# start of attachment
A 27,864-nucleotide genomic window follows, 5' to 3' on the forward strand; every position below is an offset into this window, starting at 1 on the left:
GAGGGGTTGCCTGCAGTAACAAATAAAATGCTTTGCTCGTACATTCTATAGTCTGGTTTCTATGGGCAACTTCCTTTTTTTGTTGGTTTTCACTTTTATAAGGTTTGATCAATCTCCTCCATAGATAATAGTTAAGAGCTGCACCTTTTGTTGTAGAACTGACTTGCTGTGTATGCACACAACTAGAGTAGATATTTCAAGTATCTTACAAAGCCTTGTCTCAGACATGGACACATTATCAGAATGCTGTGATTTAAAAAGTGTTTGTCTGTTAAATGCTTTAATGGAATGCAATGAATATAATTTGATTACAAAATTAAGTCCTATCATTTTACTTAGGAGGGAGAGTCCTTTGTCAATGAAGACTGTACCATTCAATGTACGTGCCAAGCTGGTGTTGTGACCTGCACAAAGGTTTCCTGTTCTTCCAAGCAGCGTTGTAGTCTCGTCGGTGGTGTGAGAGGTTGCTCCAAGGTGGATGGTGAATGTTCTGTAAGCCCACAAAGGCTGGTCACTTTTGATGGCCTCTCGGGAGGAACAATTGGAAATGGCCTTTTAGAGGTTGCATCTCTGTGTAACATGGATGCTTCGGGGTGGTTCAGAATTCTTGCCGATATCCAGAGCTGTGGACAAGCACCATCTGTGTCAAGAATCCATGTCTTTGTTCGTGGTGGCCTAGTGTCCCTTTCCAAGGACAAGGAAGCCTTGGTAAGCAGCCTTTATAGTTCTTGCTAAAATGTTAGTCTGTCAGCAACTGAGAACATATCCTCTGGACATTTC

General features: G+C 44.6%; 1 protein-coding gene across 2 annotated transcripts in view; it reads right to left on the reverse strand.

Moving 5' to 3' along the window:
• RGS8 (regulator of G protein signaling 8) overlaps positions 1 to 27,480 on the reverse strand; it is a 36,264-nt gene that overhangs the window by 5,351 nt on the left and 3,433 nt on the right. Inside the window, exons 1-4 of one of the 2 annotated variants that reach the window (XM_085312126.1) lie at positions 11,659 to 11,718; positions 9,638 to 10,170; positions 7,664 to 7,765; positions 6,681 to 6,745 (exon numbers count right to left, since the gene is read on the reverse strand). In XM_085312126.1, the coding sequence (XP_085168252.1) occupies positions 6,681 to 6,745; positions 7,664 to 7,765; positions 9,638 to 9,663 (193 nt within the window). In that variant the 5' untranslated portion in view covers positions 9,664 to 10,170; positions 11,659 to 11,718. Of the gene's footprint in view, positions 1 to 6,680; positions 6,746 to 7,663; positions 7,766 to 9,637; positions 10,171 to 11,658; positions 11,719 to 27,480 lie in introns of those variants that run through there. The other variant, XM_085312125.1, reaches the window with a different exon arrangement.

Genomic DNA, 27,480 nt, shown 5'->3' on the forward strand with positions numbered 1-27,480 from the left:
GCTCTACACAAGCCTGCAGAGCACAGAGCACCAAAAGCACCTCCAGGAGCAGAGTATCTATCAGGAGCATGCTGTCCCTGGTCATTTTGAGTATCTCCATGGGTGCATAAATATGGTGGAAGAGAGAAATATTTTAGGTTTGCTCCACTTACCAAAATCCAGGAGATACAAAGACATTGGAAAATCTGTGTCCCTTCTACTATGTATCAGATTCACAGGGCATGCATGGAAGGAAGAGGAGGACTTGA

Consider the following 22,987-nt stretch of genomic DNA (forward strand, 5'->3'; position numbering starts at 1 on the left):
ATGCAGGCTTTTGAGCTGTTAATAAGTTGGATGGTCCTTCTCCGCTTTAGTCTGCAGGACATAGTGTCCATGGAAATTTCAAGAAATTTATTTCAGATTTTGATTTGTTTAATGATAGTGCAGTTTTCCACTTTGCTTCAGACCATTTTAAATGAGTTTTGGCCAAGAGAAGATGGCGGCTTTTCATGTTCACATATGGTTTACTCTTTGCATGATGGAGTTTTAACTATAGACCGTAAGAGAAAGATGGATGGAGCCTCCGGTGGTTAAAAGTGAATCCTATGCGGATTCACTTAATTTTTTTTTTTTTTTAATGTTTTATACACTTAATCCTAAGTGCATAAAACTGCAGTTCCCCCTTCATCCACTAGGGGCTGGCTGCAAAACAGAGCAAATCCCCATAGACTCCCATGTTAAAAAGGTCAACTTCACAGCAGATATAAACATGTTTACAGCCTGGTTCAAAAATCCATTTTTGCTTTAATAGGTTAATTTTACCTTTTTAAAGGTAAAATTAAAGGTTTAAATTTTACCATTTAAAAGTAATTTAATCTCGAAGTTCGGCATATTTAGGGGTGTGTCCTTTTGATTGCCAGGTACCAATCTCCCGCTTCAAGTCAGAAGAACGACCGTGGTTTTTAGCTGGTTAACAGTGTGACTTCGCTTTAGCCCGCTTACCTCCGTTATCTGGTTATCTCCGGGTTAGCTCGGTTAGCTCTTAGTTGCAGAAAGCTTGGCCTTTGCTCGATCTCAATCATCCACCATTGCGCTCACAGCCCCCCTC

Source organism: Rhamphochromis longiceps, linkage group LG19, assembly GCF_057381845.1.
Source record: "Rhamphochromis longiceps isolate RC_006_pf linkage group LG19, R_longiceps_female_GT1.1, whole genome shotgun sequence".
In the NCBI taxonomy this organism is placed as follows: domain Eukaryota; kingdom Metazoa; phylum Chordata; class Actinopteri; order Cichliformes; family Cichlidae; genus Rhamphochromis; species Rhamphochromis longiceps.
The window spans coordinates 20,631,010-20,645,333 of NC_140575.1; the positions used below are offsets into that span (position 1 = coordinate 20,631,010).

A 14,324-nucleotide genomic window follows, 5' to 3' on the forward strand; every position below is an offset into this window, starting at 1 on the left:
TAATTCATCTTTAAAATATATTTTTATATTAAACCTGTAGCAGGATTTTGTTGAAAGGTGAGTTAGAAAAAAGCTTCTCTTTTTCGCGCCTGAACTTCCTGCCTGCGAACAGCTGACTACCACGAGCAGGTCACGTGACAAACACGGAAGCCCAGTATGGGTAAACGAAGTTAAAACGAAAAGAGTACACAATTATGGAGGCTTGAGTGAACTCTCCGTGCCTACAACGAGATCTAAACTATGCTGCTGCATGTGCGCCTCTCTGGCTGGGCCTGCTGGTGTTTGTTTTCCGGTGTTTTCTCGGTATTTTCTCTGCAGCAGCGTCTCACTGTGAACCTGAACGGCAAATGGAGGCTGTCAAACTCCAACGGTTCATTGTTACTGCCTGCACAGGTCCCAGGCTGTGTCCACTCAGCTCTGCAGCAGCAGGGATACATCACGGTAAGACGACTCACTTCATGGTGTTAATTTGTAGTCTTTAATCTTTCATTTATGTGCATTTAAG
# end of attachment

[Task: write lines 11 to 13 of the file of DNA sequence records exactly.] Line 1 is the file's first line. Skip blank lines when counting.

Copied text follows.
Source record: "Rhamphochromis longiceps isolate RC_006_pf linkage group LG19, R_longiceps_female_GT1.1, whole genome shotgun sequence".
In the NCBI taxonomy this organism is placed as follows: domain Eukaryota; kingdom Metazoa; phylum Chordata; class Actinopteri; order Cichliformes; family Cichlidae; genus Rhamphochromis; species Rhamphochromis longiceps.
The window spans coordinates 20,631,010-20,645,333 of NC_140575.1; the positions used below are offsets into that span (position 1 = coordinate 20,631,010).